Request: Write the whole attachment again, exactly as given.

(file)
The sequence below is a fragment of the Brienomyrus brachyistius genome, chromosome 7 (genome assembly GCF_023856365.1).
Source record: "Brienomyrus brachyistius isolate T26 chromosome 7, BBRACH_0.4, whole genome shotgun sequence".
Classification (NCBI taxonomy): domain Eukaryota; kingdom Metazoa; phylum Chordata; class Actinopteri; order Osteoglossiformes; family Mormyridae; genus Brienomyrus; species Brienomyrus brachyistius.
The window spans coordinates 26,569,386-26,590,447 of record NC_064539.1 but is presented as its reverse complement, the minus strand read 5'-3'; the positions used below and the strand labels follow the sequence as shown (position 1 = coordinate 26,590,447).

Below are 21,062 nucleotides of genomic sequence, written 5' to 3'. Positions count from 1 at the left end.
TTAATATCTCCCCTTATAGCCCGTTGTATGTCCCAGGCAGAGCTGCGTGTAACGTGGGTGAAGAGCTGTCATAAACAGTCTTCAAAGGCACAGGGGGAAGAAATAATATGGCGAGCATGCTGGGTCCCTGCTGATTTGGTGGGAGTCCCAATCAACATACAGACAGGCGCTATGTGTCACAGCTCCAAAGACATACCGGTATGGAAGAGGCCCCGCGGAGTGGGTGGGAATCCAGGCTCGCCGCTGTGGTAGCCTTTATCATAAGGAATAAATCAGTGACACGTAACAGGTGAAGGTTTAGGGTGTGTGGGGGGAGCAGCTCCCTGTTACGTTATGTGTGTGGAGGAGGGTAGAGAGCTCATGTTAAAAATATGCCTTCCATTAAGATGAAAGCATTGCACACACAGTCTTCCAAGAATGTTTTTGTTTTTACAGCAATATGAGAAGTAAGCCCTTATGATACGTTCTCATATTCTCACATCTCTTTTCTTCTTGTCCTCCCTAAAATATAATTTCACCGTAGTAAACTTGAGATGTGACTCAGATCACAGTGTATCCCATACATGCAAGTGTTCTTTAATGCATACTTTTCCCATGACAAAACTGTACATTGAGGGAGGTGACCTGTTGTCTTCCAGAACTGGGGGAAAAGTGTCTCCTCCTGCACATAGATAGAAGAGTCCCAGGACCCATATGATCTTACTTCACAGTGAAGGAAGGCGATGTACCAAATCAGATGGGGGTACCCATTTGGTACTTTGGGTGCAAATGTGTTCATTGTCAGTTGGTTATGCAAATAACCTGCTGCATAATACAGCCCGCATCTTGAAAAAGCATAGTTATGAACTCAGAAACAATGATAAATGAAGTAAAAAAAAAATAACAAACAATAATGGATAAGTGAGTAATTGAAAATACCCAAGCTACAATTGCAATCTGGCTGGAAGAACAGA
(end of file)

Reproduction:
The sequence below is a fragment of the Brienomyrus brachyistius genome, chromosome 7 (genome assembly GCF_023856365.1).
Source record: "Brienomyrus brachyistius isolate T26 chromosome 7, BBRACH_0.4, whole genome shotgun sequence".
Classification (NCBI taxonomy): domain Eukaryota; kingdom Metazoa; phylum Chordata; class Actinopteri; order Osteoglossiformes; family Mormyridae; genus Brienomyrus; species Brienomyrus brachyistius.
The window spans coordinates 26,569,386-26,590,447 of record NC_064539.1 but is presented as its reverse complement, the minus strand read 5'-3'; the positions used below and the strand labels follow the sequence as shown (position 1 = coordinate 26,590,447).

Below are 21,062 nucleotides of genomic sequence, written 5' to 3'. Positions count from 1 at the left end.
TTAATATCTCCCCTTATAGCCCGTTGTATGTCCCAGGCAGAGCTGCGTGTAACGTGGGTGAAGAGCTGTCATAAACAGTCTTCAAAGGCACAGGGGGAAGAAATAATATGGCGAGCATGCTGGGTCCCTGCTGATTTGGTGGGAGTCCCAATCAACATACAGACAGGCGCTATGTGTCACAGCTCCAAAGACATACCGGTATGGAAGAGGCCCCGCGGAGTGGGTGGGAATCCAGGCTCGCCGCTGTGGTAGCCTTTATCATAAGGAATAAATCAGTGACACGTAACAGGTGAAGGTTTAGGGTGTGTGGGGGGAGCAGCTCCCTGTTACGTTATGTGTGTGGAGGAGGGTAGAGAGCTCATGTTAAAAATATGCCTTCCATTAAGATGAAAGCATTGCACACACAGTCTTCCAAGAATGTTTTTGTTTTTACAGCAATATGAGAAGTAAGCCCTTATGATACGTTCTCATATTCTCACATCTCTTTTCTTCTTGTCCTCCCTAAAATATAATTTCACCGTAGTAAACTTGAGATGTGACTCAGATCACAGTGTATCCCATACATGCAAGTGTTCTTTAATGCATACTTTTCCCATGACAAAACTGTACATTGAGGGAGGTGACCTGTTGTCTTCCAGAACTGGGGGAAAAGTGTCTCCTCCTGCACATAGATAGAAGAGTCCCAGGACCCATATGATCTTACTTCACAGTGAAGGAAGGCGATGTACCAAATCAGATGGGGGTACCCATTTGGTACTTTGGGTGCAAATGTGTTCATTGTCAGTTGGTTATGCAAATAACCTGCTGCATAATACAGCCCGCATCTTGAAAAAGCATAGTTATGAACTCAGAAACAATGATAAATGAAGTAAAAAAAAAATAACAAACAATAATGGATAAGTGAGTAATTGAAAATACCCAAGCTACAATTGCAATCTGGCTGGAAGAACAGA